Data on financial losses linked to medication problems among elderly hospital patients is limited. But the Institute of Medicine determined in 2006 that at least 400,000 preventable “adverse drug events” occur each year in American hospitals. Such events, which can result from the wrong prescription or the wrong dosage, push health care costs up annually by about $3.5 billion (in 2006 dollars).

And even if a drug doesn’t cause an adverse reaction, that doesn’t mean the patient necessarily needs it. A study of Veterans Affairs hospitals showed that 44 percent of frail elderly patients were given at least one unnecessary drug at discharge.

“There are a lot of souvenirs from being in the hospital: medicines they may not need,” said David Reuben, chief of the geriatrics division at UCLA School of Medicine.

Some drugs prescribed in the hospital are intended to treat the acute illnesses for which the patients were admitted; others are to prevent problems such as nausea or blood clots. Still others are meant to control side effects of the original medications.

University of California, San Francisco researcher and physician Ken Covinsky, said many doctors who prescribe drugs in hospitals don’t consider how long those medications might be needed. “There’s a tendency in medicine every time we start a medicine to never stop it,” Covinsky said.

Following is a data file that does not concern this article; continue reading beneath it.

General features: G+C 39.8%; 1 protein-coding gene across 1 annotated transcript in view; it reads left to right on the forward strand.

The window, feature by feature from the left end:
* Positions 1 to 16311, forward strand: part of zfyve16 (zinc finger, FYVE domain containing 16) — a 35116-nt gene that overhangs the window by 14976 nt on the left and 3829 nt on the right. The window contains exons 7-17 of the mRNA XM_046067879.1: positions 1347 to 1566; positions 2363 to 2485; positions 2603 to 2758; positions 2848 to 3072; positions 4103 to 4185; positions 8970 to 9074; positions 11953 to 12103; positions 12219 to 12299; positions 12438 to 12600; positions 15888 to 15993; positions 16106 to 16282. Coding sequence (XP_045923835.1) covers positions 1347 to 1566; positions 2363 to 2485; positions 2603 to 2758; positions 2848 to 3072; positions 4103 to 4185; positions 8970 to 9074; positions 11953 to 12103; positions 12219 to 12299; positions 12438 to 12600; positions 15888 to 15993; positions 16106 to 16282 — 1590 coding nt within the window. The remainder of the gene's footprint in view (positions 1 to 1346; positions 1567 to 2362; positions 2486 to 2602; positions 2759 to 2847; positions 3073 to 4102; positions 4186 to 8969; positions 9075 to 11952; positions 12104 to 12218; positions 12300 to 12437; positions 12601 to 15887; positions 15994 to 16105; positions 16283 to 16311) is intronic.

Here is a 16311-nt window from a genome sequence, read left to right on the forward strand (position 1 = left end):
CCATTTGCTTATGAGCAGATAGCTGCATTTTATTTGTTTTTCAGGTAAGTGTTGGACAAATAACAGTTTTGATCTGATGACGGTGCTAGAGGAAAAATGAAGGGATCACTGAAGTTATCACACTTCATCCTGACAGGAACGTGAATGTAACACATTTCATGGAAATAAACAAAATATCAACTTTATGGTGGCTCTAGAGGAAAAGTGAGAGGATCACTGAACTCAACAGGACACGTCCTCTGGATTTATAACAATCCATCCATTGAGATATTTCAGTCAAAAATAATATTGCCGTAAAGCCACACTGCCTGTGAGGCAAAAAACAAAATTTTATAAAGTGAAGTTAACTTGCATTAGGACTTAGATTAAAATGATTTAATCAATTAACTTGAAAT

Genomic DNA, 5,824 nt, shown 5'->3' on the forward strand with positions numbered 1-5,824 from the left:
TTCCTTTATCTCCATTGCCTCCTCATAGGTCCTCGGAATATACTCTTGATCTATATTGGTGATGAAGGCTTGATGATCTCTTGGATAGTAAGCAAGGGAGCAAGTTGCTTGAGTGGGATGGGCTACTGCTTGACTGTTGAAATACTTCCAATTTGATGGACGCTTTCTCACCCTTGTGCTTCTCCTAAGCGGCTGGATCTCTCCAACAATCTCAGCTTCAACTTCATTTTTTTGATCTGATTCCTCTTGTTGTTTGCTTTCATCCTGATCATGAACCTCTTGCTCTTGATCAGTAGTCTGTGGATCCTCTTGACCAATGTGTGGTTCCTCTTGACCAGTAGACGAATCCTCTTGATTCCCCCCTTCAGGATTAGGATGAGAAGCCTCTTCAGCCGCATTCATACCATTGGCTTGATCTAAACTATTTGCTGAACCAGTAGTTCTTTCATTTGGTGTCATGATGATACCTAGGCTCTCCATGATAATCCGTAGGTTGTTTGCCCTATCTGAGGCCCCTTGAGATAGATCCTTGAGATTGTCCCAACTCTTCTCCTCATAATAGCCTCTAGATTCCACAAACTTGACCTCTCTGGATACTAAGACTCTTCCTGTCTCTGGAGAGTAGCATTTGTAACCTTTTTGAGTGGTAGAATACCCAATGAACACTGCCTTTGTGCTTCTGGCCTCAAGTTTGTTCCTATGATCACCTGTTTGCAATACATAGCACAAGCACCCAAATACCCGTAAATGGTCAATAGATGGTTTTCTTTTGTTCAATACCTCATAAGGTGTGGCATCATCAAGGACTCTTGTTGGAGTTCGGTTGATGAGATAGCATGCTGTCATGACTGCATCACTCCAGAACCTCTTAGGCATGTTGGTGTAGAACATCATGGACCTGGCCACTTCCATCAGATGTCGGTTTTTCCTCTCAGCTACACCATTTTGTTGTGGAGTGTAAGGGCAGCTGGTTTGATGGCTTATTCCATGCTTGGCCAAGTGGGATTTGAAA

When doctors in the hospital change or add to the list of medications, patients often return home uncertain about what to take. If patients have dementia or are unclear about their medications, and they don’t have a family member or a caregiver to help, the consequences can be disastrous.

One 2013 study found that nearly a fifth of patients discharged had prescription-related medical complications during their first 45 days at home. About 35 percent of those complications were preventable, and 5 percent were life-threatening.